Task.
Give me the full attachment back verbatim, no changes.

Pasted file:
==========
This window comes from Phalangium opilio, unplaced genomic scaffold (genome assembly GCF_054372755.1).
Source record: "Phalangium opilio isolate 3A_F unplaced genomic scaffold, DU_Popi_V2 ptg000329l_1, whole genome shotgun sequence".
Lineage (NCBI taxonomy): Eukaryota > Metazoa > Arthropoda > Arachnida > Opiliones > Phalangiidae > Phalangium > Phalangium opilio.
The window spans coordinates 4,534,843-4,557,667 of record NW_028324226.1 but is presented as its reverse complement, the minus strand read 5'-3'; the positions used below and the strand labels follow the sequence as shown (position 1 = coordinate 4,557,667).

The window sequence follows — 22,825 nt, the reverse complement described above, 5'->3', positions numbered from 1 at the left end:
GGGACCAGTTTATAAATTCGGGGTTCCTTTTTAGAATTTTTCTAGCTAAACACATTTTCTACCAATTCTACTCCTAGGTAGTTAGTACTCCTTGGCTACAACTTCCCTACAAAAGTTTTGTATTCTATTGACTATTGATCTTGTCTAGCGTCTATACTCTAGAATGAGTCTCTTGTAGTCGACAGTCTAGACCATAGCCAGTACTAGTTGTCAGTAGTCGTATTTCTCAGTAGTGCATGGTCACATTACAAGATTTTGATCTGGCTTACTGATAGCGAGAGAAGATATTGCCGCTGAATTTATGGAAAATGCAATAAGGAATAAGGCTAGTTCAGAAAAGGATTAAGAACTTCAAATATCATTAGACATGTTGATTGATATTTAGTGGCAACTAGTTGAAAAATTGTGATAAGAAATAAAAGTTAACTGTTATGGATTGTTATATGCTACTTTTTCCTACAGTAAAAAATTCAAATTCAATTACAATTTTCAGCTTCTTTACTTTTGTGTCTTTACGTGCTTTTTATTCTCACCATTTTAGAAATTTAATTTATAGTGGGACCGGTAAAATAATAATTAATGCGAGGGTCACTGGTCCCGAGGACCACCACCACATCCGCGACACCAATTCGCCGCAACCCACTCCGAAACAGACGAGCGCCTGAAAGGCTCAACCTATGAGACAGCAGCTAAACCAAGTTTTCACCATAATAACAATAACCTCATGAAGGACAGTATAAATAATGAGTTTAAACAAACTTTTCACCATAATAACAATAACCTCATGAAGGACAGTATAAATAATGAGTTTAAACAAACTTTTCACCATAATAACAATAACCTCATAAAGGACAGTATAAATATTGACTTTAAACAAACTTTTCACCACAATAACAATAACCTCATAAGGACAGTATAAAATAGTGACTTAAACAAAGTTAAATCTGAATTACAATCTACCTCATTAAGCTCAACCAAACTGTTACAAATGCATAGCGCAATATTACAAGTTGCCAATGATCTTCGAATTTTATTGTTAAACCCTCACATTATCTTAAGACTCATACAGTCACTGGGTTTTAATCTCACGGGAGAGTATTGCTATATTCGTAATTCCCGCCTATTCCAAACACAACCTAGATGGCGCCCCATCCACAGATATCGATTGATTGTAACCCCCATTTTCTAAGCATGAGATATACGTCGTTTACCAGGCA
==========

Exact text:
This window comes from Phalangium opilio, unplaced genomic scaffold (genome assembly GCF_054372755.1).
Source record: "Phalangium opilio isolate 3A_F unplaced genomic scaffold, DU_Popi_V2 ptg000329l_1, whole genome shotgun sequence".
Lineage (NCBI taxonomy): Eukaryota > Metazoa > Arthropoda > Arachnida > Opiliones > Phalangiidae > Phalangium > Phalangium opilio.
The window spans coordinates 4,534,843-4,557,667 of record NW_028324226.1 but is presented as its reverse complement, the minus strand read 5'-3'; the positions used below and the strand labels follow the sequence as shown (position 1 = coordinate 4,557,667).

The window sequence follows — 22,825 nt, the reverse complement described above, 5'->3', positions numbered from 1 at the left end:
GGGACCAGTTTATAAATTCGGGGTTCCTTTTTAGAATTTTTCTAGCTAAACACATTTTCTACCAATTCTACTCCTAGGTAGTTAGTACTCCTTGGCTACAACTTCCCTACAAAAGTTTTGTATTCTATTGACTATTGATCTTGTCTAGCGTCTATACTCTAGAATGAGTCTCTTGTAGTCGACAGTCTAGACCATAGCCAGTACTAGTTGTCAGTAGTCGTATTTCTCAGTAGTGCATGGTCACATTACAAGATTTTGATCTGGCTTACTGATAGCGAGAGAAGATATTGCCGCTGAATTTATGGAAAATGCAATAAGGAATAAGGCTAGTTCAGAAAAGGATTAAGAACTTCAAATATCATTAGACATGTTGATTGATATTTAGTGGCAACTAGTTGAAAAATTGTGATAAGAAATAAAAGTTAACTGTTATGGATTGTTATATGCTACTTTTTCCTACAGTAAAAAATTCAAATTCAATTACAATTTTCAGCTTCTTTACTTTTGTGTCTTTACGTGCTTTTTATTCTCACCATTTTAGAAATTTAATTTATAGTGGGACCGGTAAAATAATAATTAATGCGAGGGTCACTGGTCCCGAGGACCACCACCACATCCGCGACACCAATTCGCCGCAACCCACTCCGAAACAGACGAGCGCCTGAAAGGCTCAACCTATGAGACAGCAGCTAAACCAAGTTTTCACCATAATAACAATAACCTCATGAAGGACAGTATAAATAATGAGTTTAAACAAACTTTTCACCATAATAACAATAACCTCATGAAGGACAGTATAAATAATGAGTTTAAACAAACTTTTCACCATAATAACAATAACCTCATAAAGGACAGTATAAATATTGACTTTAAACAAACTTTTCACCACAATAACAATAACCTCATAAGGACAGTATAAAATAGTGACTTAAACAAAGTTAAATCTGAATTACAATCTACCTCATTAAGCTCAACCAAACTGTTACAAATGCATAGCGCAATATTACAAGTTGCCAATGATCTTCGAATTTTATTGTTAAACCCTCACATTATCTTAAGACTCATACAGTCACTGGGTTTTAATCTCACGGGAGAGTATTGCTATATTCGTAATTCCCGCCTATTCCAAACACAACCTAGATGGCGCCCCATCCACAGATATCGATTGATTGTAACCCCCATTTTCTAAGCATGAGATATACGTCGTTTACCAGGCA